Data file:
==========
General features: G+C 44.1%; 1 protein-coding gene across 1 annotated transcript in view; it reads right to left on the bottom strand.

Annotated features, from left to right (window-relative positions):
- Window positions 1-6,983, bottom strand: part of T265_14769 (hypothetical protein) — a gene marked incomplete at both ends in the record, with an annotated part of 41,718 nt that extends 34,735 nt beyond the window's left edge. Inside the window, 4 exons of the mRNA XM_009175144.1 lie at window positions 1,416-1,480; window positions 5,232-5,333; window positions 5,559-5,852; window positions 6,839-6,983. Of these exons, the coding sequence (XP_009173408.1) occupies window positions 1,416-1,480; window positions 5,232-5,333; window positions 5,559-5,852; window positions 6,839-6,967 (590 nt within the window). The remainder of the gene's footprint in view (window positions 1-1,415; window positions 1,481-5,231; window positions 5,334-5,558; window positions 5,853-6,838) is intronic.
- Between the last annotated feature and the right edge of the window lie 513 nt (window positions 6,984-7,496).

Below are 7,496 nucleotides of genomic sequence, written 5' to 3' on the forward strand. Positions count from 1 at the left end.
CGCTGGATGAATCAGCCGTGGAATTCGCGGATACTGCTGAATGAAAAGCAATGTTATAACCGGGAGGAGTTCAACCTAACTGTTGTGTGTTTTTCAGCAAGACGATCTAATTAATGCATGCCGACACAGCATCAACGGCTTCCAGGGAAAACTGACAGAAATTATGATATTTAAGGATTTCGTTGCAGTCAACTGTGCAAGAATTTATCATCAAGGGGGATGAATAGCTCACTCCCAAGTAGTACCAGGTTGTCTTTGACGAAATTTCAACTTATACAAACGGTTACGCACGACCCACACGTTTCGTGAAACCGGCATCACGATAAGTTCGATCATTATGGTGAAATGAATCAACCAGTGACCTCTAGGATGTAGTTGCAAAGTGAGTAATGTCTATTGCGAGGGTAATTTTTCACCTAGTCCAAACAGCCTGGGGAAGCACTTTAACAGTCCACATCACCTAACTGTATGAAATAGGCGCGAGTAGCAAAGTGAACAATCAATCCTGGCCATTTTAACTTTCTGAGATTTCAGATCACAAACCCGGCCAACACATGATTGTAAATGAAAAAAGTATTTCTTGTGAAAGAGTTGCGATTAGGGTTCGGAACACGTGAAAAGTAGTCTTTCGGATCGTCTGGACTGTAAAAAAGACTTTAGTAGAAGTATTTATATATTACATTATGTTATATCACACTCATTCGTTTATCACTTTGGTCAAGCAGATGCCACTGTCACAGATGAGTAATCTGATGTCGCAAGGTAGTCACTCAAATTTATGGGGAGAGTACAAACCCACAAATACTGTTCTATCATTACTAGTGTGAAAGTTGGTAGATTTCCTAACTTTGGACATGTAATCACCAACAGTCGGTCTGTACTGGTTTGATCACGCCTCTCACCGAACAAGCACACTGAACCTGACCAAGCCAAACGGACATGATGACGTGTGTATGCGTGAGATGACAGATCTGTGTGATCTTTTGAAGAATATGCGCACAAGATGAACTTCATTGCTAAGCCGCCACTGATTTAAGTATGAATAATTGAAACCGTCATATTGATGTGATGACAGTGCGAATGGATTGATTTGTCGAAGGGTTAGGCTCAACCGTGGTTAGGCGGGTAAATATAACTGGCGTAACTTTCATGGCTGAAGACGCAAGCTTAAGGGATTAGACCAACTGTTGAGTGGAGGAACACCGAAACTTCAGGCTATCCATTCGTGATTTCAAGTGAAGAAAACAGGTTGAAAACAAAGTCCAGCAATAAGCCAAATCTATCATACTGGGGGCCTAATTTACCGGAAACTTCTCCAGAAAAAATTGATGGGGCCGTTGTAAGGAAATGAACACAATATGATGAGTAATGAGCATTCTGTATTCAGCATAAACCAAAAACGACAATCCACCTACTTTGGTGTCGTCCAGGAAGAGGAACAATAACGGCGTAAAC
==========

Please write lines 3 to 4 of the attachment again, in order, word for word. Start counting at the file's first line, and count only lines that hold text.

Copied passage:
- Window positions 1-6,983, bottom strand: part of T265_14769 (hypothetical protein) — a gene marked incomplete at both ends in the record, with an annotated part of 41,718 nt that extends 34,735 nt beyond the window's left edge. Inside the window, 4 exons of the mRNA XM_009175144.1 lie at window positions 1,416-1,480; window positions 5,232-5,333; window positions 5,559-5,852; window positions 6,839-6,983. Of these exons, the coding sequence (XP_009173408.1) occupies window positions 1,416-1,480; window positions 5,232-5,333; window positions 5,559-5,852; window positions 6,839-6,967 (590 nt within the window). The remainder of the gene's footprint in view (window positions 1-1,415; window positions 1,481-5,231; window positions 5,334-5,558; window positions 5,853-6,838) is intronic.
- Between the last annotated feature and the right edge of the window lie 513 nt (window positions 6,984-7,496).